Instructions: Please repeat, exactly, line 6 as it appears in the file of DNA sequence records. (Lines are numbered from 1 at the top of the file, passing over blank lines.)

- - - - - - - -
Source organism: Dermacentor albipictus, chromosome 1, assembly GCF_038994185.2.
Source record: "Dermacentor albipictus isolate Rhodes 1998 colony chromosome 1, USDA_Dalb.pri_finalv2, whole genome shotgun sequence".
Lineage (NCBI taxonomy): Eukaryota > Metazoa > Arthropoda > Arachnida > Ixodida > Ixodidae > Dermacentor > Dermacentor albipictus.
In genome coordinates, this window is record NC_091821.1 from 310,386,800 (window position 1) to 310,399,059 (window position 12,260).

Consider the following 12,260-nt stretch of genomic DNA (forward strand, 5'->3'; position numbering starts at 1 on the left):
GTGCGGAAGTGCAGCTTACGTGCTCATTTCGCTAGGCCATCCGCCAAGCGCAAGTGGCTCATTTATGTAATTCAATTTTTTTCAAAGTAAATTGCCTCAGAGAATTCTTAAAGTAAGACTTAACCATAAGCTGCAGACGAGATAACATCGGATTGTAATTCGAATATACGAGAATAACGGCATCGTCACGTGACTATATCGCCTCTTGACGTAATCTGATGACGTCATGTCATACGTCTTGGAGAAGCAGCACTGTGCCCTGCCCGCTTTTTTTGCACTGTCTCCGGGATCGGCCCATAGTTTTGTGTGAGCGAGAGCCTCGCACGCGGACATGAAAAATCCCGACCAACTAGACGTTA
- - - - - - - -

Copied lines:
GTGCGGAAGTGCAGCTTACGTGCTCATTTCGCTAGGCCATCCGCCAAGCGCAAGTGGCTCATTTATGTAATTCAATTTTTTTCAAAGTAAATTGCCTCAGAGAATTCTTAAAGTAAGACTTAACCATAAGCTGCAGACGAGATAACATCGGATTGTAATTCGAATATACGAGAATAACGGCATCGTCACGTGACTATATCGCCTCTTGACGTAATCTGATGACGTCATGTCATACGTCTTGGAGAAGCAGCACTGTGCCCTGCCCGCTTTTTTTGCACTGTCTCCGGGATCGGCCCATAGTTTTGTGTGAGCGAGAGCCTCGCACGCGGACATGAAAAATCCCGACCAACTAGACGTTA